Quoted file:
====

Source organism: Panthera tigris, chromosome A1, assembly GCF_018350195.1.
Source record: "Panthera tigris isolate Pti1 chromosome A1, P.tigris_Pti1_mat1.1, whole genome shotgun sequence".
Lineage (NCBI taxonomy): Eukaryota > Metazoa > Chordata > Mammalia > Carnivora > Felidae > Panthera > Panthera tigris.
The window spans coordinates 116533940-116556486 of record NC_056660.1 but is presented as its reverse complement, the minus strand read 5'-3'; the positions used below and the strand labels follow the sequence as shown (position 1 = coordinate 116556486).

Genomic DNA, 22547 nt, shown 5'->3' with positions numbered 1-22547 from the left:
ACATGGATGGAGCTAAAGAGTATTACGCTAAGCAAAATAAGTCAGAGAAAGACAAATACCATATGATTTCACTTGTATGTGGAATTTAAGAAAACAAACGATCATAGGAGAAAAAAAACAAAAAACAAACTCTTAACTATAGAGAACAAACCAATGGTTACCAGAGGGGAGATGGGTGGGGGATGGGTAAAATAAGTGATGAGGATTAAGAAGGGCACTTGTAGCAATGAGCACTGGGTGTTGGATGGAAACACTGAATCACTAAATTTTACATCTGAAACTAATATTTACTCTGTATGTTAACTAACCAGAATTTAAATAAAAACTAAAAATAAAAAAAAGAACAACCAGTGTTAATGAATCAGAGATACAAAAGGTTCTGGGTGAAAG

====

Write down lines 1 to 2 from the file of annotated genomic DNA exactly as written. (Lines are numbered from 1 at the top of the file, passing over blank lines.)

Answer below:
Source organism: Panthera tigris, chromosome A1, assembly GCF_018350195.1.
Source record: "Panthera tigris isolate Pti1 chromosome A1, P.tigris_Pti1_mat1.1, whole genome shotgun sequence".